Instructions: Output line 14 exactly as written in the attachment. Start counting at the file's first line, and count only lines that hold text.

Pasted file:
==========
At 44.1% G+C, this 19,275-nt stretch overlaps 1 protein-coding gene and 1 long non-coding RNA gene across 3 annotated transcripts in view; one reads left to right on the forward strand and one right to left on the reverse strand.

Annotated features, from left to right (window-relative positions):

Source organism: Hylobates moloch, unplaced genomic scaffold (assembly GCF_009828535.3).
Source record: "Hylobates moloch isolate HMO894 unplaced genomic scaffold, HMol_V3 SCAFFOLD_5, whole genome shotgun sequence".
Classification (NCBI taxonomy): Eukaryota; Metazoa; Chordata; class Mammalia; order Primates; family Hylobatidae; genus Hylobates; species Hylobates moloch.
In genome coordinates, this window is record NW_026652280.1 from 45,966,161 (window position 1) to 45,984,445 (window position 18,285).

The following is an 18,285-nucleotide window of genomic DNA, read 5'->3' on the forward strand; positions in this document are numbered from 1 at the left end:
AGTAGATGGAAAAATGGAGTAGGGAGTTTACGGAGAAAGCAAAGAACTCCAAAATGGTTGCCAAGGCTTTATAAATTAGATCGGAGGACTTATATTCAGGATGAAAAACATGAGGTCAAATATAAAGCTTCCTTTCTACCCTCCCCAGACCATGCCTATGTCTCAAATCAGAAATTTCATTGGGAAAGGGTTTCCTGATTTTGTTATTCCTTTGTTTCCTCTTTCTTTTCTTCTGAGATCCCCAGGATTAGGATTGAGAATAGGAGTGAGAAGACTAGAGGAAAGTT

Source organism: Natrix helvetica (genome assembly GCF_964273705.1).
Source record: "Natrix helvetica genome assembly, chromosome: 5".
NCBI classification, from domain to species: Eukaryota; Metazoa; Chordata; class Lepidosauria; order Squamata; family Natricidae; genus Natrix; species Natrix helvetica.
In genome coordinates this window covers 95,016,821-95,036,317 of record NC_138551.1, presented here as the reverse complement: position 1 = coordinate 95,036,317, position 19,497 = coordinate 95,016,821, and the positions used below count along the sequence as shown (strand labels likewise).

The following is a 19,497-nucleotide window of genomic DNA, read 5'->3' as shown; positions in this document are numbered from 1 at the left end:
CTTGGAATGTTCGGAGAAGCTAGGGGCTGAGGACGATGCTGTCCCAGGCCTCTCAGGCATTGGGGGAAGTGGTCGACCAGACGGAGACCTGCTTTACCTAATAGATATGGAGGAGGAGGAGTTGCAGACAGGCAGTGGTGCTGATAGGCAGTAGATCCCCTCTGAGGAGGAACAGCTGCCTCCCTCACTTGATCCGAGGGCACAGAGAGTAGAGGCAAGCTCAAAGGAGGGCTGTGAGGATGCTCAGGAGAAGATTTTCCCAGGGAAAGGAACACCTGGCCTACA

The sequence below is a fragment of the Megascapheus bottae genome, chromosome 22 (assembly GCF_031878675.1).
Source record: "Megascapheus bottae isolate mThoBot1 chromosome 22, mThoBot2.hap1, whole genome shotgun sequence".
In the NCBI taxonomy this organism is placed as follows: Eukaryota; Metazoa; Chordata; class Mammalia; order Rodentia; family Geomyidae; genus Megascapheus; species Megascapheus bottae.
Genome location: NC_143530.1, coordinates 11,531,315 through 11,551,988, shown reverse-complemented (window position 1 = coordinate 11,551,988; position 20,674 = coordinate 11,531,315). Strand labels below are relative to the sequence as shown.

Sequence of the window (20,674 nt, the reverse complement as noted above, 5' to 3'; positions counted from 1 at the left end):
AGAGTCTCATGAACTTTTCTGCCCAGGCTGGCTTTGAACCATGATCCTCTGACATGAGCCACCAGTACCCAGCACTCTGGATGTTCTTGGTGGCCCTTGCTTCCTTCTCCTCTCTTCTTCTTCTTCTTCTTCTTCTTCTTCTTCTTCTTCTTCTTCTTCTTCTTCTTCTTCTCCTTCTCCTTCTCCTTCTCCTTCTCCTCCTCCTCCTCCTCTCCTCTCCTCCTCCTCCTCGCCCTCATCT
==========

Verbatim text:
CTTGGAATGTTCGGAGAAGCTAGGGGCTGAGGACGATGCTGTCCCAGGCCTCTCAGGCATTGGGGGAAGTGGTCGACCAGACGGAGACCTGCTTTACCTAATAGATATGGAGGAGGAGGAGTTGCAGACAGGCAGTGGTGCTGATAGGCAGTAGATCCCCTCTGAGGAGGAACAGCTGCCTCCCTCACTTGATCCGAGGGCACAGAGAGTAGAGGCAAGCTCAAAGGAGGGCTGTGAGGATGCTCAGGAGAAGATTTTCCCAGGGAAAGGAACACCTGGCCTACA